Plutonium's missing magnetism found

Scientists have long thought that plutonium should be magnetic but observing that property experimentally seemed impossible. Now,  a neutron scattering study by researchers in the USA has revealed that this electronically complex and unstable heavy metal does indeed display magnetism, but it is in constant flux, hence the difficulties in attempting to observe it since the metal was first produced 75 years ago.

Plutonium famously is a fissile material and was first produced in 1940 by Glenn Seaborg and Edwin McMillan at the University of California, Berkeley, by bombarding uranium-238 with deuterons. Not only is it radioactive, but its 5f electrons sit in a state between delocalized and localized and the energy difference between this shell and the 6d shell is very low, which gives rise to anomalous chemical behavior. Theories abound as to why plutonium should have such a complex electronic structure and predict that the metal should have magnetic order.

Marc Janoschek and colleagues at Los Alamos and at Oak Ridge national laboratories have detected the ever-changing magnetism of plutonium. Plutonium exists in a state of quantum mechanical superposition, Janoschek explains, in which the electrons are completely localized in one state giving rise to a magnetic moment and at the other extreme are entirely delocalized and no longer associated with the same ion in the bulk.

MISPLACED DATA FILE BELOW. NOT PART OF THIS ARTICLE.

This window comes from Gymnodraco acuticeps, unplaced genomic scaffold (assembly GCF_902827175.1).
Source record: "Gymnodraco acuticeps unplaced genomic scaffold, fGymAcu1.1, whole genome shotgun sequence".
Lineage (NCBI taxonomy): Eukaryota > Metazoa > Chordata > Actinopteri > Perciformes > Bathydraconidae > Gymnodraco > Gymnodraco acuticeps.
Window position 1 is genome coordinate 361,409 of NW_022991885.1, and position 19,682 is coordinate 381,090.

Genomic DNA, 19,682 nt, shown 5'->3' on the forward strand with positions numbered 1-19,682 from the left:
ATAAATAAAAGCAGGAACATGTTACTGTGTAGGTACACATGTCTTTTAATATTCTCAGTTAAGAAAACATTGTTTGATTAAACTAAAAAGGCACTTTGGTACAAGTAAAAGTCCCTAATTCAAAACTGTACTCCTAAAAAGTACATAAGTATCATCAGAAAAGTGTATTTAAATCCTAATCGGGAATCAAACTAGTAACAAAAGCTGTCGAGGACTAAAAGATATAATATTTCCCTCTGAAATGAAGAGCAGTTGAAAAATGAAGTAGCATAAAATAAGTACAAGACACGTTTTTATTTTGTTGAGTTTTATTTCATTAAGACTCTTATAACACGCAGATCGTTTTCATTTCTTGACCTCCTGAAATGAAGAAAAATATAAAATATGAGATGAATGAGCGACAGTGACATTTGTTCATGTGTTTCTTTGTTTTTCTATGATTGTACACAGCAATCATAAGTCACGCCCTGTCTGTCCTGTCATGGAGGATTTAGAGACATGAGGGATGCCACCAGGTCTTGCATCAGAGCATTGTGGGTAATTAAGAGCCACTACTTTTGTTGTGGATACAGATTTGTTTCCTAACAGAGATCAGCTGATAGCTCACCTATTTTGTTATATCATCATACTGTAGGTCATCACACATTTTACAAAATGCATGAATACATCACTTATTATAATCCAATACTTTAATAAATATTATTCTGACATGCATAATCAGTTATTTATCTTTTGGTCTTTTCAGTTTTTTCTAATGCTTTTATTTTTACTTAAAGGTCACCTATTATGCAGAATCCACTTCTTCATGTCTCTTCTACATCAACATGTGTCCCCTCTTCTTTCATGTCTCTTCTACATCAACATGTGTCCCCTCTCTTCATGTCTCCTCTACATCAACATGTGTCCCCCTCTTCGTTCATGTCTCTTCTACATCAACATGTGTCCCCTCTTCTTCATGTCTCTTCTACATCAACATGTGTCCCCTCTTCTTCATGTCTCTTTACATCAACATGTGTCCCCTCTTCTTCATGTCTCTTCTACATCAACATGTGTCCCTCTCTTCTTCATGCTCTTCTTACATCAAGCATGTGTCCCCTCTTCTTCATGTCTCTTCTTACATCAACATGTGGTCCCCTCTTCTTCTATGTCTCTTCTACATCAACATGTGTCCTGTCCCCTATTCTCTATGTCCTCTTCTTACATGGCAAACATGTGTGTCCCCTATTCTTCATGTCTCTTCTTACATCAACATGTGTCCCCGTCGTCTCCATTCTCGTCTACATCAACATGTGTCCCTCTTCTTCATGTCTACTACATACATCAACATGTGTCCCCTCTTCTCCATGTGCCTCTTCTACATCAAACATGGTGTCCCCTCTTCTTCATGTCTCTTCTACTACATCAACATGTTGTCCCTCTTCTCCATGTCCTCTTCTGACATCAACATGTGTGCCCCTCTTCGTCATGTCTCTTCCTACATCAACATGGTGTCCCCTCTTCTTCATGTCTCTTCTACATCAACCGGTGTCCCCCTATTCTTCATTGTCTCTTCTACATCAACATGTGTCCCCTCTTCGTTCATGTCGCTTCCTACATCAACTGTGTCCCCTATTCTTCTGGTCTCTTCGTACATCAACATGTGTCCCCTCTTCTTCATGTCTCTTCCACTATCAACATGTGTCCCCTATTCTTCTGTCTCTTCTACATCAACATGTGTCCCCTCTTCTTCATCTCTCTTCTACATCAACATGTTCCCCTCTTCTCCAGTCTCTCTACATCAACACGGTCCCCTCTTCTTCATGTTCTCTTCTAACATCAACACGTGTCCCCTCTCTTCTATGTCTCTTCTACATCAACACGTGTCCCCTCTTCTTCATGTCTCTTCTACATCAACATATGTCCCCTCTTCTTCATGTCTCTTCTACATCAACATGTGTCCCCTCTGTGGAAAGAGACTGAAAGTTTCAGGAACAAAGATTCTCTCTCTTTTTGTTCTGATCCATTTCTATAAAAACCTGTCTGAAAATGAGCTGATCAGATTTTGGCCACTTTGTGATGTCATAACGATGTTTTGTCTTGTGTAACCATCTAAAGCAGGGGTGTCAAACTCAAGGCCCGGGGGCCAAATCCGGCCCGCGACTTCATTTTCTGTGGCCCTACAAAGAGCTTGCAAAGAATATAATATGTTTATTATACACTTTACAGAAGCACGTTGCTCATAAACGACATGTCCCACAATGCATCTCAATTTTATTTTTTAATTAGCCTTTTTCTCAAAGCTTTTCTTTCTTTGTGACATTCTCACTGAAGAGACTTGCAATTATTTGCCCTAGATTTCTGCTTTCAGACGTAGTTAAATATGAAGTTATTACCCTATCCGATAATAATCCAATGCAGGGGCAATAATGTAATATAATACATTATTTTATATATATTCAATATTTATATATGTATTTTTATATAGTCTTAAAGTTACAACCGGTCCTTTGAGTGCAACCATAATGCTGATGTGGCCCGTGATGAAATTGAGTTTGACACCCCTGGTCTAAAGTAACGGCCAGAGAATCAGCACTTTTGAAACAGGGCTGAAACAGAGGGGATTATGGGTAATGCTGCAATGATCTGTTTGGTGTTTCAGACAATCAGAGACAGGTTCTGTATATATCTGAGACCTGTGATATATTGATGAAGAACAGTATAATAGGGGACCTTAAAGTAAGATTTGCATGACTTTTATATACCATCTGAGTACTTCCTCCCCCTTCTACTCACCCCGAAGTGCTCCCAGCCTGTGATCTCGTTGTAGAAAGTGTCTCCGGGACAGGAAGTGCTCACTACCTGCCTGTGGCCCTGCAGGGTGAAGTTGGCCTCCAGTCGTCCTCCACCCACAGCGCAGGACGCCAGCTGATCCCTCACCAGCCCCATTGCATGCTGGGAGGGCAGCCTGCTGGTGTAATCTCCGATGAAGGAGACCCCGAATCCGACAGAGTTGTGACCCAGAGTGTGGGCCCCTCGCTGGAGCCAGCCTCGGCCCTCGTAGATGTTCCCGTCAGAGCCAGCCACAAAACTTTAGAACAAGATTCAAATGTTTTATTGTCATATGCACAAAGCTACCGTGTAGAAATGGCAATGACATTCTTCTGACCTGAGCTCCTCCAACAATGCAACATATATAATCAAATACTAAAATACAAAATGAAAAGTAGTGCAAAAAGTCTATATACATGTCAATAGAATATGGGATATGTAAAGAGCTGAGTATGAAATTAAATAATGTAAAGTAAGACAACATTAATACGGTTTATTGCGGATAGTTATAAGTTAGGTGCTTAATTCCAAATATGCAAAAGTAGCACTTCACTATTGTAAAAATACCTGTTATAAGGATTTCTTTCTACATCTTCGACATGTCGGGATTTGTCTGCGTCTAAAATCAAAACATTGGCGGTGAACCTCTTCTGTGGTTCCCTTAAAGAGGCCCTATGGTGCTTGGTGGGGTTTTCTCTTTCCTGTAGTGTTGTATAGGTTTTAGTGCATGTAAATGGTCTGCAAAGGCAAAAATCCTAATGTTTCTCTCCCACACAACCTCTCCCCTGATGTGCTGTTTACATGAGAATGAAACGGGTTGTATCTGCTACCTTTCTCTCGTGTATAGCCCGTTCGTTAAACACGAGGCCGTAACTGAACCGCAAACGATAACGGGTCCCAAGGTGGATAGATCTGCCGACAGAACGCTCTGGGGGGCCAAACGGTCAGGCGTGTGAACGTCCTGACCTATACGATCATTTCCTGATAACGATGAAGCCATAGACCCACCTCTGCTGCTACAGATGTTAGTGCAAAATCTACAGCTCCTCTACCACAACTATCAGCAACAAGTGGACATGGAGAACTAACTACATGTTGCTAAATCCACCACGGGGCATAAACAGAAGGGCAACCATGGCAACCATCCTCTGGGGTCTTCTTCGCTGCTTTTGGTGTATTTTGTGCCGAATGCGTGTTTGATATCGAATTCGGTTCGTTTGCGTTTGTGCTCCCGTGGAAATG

The team's neutron measurements revealed that the fluctuations give rise to different numbers of electrons in plutonium's outer valence shell; an observation that also explains volume changes observed in different phases. "This is a big step forward, not only in terms of experiment but in theory as well." Janoschek says. "We successfully showed that dynamical mean field theory more or less predicted what we observed. It provides a natural explanation for plutonium's complex properties and in particular the large sensitivity of its volume to small changes in temperature or pressure."

The work was painstaking not least because of regulatory approval required for research with this infamous metal but also because earlier neutron spectroscopy measurements by others had revealed that the plutonium-239 isotope is too neutron absorbent, so the team had to work with plutonium-242 instead. Additionally, plutonium adsorbs hydrogen leading to strong but spurious signals in the same spectroscopic region as the team anticipated magnetic signals would be observed. Nevertheless, the team developed a technique to remove hydrogen from their sample.

The new observations on plutonium and the techniques developed to make them and understand them could have broader applications, perhaps offering new insights into other functional materials with similar electronic dichotomies. Janoschek suggests that the methods could open the door to future investigations for materials critical to future computing and energy applications. For instance, he told us, "We are hoping to perform similar measurements on the plutonium superconductor PuCoGa5. In this material, recent work from some of my colleagues at LANL suggests that the valence fluctuations of plutonium could mediate the unconventional superconductivity in this compound."

David Bradley blogs at Sciencebase Science Blog and tweets @sciencebase, he is author of the bestselling science book "Deceived Wisdom".